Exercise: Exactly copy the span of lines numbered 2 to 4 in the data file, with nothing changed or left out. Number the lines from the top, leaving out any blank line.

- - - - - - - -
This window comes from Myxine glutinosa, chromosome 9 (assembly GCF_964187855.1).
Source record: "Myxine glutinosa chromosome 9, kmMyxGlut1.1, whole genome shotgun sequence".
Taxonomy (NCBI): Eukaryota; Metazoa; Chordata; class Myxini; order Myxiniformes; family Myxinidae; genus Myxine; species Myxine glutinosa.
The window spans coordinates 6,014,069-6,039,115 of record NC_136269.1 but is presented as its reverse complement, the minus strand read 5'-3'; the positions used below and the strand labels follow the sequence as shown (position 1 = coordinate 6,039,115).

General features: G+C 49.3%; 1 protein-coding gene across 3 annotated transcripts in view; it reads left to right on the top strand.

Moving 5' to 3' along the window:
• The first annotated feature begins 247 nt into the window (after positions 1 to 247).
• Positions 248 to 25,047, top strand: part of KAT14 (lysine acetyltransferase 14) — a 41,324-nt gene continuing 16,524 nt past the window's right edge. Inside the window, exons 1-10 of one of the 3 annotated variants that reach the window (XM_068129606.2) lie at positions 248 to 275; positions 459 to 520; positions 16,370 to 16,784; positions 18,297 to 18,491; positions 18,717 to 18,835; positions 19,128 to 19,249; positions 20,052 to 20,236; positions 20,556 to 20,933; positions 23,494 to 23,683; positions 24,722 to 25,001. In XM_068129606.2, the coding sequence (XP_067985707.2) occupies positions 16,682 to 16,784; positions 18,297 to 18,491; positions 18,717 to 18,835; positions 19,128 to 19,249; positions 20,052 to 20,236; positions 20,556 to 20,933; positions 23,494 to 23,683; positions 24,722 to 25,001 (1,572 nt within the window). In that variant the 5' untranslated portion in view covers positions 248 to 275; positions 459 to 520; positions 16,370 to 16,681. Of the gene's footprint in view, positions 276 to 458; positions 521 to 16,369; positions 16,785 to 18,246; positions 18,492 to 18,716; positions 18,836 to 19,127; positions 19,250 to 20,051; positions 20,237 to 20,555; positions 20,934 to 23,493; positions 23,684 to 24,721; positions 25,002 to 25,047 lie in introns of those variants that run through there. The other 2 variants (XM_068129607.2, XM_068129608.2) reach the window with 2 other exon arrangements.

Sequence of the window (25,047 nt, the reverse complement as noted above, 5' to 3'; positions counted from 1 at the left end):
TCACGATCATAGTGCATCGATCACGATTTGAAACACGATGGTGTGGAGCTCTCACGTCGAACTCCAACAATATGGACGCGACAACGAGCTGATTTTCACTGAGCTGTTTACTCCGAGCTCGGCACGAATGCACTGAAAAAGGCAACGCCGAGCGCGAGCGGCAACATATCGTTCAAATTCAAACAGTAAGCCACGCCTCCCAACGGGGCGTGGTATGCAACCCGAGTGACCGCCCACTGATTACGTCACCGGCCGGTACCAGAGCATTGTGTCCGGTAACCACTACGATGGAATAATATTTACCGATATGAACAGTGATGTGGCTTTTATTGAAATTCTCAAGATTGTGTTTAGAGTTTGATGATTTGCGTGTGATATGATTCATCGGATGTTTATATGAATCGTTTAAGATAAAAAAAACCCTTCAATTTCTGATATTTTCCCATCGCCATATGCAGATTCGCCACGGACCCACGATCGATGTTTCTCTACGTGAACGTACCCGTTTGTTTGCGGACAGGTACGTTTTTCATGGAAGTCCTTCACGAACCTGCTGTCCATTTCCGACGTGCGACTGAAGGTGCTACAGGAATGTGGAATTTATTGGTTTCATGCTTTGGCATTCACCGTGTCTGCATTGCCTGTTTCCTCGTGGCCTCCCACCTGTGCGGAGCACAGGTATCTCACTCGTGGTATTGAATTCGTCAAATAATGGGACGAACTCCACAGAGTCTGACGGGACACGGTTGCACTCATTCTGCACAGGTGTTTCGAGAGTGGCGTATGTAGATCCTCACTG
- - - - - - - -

Source record: "Myxine glutinosa chromosome 9, kmMyxGlut1.1, whole genome shotgun sequence".
Taxonomy (NCBI): Eukaryota; Metazoa; Chordata; class Myxini; order Myxiniformes; family Myxinidae; genus Myxine; species Myxine glutinosa.
The window spans coordinates 6,014,069-6,039,115 of record NC_136269.1 but is presented as its reverse complement, the minus strand read 5'-3'; the positions used below and the strand labels follow the sequence as shown (position 1 = coordinate 6,039,115).